How to Walk

My Summarized Learnings from Thich Nhat Hanh

Thich Nhat Hanh

How to Walk

“The first thing to do is lift your foot. Breathe in. Put your foot down in front of you, first your hell and then your toes. Breathe out. Feel your feet solid on the Earth. You have already arrived.”

We frequently walk with the sole purpose of getting from one place to another. But where are we in between?

I’ve never really thought of it this way — but this book taught me that walking and sitting can bring peace and joy. Mindfulness and concentration can bring a higher quality and enjoyment to our breath, to our sitting, and to our steps.

To live in the present moment is a miracle.

I have arrived.

When we return to our breathing, we return to the present moment. There’s no need for us to struggle to arrive somewhere else. Why are we in a hurry to get there?

To be mindful is to be truly present with your body and mind, to bring harmony to your intentions and actions, and to be in harmony with those around you.

Stop saying “I’m too busy to do it” because we don’t really really need to make “separate time” outside our daily activities to be mindful.

I walk for you

Being able to walk (and, without pain) is a gift and something we shouldn’t take for granted. With that awareness, I enjoy every step and appreciate that I’m alive. This mindfulness brings us to notice that we’re alive and healthy, and strong enough to walk by ourselves. Being aware is enlightenment and that alone brings much happiness. When you walk, it can be a celebration. When you notice your breath, you are celebrating life.

You can walk mindfully on the busiest street. In the commotion of a big city, it’s still possible to walk with peace, happiness and an inner smile. Walk slowly, enjoy every step with joy, pay attention to your in-breath and out-breath — just focus on your walk and listen to your body. This is what it means to live fully in every moment of your life everyday.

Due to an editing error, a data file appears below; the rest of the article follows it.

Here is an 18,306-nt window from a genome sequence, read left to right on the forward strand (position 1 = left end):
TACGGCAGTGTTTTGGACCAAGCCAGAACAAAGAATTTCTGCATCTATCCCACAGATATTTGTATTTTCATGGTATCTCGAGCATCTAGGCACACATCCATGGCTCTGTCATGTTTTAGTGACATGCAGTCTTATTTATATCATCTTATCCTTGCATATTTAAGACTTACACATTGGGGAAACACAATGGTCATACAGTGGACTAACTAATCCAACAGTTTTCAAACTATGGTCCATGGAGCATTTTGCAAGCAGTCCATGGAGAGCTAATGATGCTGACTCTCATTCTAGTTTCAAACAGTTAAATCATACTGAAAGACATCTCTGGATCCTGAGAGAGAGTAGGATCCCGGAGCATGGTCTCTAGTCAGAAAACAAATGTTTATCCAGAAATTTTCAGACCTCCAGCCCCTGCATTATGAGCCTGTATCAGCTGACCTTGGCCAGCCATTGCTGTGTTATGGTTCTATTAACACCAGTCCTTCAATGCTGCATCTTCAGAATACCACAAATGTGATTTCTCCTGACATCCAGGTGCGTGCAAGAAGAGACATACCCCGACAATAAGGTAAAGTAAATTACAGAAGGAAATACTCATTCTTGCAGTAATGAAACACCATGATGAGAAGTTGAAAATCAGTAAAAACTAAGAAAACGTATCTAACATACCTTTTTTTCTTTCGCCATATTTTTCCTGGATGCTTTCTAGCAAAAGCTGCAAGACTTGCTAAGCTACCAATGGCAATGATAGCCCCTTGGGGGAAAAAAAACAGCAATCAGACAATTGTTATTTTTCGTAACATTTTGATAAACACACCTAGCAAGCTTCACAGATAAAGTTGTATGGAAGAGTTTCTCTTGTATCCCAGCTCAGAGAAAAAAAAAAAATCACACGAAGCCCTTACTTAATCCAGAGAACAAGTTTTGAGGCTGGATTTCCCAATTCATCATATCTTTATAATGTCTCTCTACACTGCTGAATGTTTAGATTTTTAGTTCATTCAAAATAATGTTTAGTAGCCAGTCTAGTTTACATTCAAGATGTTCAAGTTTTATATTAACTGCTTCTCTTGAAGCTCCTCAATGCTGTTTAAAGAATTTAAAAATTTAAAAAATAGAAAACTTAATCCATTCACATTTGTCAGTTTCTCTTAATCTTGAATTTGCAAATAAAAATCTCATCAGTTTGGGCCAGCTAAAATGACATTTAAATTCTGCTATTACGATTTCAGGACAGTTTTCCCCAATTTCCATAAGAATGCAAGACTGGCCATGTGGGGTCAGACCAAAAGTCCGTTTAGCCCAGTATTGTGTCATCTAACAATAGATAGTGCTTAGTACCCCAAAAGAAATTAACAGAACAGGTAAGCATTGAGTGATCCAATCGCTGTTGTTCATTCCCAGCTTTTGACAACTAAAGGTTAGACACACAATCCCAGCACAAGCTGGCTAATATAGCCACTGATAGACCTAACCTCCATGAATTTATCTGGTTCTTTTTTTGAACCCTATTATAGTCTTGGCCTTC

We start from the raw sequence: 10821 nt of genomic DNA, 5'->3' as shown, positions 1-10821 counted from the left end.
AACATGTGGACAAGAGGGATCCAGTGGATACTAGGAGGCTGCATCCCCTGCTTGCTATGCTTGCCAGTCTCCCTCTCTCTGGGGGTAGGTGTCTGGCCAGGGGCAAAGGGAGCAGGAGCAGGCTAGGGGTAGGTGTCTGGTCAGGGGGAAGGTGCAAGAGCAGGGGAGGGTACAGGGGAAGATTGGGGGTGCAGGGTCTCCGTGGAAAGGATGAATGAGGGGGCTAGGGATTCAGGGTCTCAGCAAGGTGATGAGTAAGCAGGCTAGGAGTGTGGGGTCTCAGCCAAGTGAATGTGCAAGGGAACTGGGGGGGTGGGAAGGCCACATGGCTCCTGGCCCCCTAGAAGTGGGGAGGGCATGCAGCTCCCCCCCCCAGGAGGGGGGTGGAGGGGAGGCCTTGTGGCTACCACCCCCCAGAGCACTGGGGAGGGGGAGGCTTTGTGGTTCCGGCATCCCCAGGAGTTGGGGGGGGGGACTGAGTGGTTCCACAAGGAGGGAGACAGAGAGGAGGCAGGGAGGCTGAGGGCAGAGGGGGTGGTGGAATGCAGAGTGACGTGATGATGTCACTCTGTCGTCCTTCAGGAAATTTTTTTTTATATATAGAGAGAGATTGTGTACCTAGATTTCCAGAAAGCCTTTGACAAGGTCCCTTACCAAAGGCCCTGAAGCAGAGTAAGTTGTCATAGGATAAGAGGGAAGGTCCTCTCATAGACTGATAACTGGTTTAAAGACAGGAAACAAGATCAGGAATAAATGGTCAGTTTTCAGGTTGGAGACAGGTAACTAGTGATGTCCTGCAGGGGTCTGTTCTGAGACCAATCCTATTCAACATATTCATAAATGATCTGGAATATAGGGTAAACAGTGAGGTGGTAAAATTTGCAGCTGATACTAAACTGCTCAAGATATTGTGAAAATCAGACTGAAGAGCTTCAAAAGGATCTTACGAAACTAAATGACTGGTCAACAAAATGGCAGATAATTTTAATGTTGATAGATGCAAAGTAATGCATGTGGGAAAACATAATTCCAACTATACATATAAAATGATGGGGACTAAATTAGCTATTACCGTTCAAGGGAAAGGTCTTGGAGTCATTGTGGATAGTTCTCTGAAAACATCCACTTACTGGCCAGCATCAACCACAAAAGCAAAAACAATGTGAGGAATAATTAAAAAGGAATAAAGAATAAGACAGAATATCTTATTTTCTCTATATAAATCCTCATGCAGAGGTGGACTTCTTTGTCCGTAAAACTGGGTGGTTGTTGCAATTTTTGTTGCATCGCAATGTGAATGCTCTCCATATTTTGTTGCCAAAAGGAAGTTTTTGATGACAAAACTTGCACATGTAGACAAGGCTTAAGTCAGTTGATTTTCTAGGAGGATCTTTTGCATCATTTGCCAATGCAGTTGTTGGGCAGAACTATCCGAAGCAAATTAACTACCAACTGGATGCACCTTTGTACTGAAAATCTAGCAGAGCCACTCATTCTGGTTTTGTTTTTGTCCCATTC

Walking is a wonderful way to calm down especially when we’re upset. To stop the incessant thinking in the mind, it helps to focus on the body. When things aren’t going well, it’s good to stop the thinking in order to prevent the unpleasant, destructive energies from continuing.

When you walk, only walk. Don’t think. Don’t talk.

Walking meditation is a way to practice moving without intention. It simply means walking while being aware of each step and of our breathing.

We can practise mindful breathing anytime — in between business appointments, or walking to the bus stop. We can keep our steps slow, relaxed, and calm. There’s no rush, no place to get to, no hurry. It can release our sorrows and worries and help bring peace into the body and mind.

Many of us walk without chains, yet we aren’t free.

We’re tethered to regret and sorrow from the past. We return to the past and continue to suffer. The past is a prison — but you have the key to unlock the door and arrive in the present moment.

Then, there are those who are prisoners of the future.

We don’t know what will happen; but worry so much that the future becomes a kind of prison. But truth is — the real future is made of the present.

When we know how to take care of the present moment the best we can, that’s all we can do to assure ourselves of a good future.

We build the future by taking good care of the present moment.

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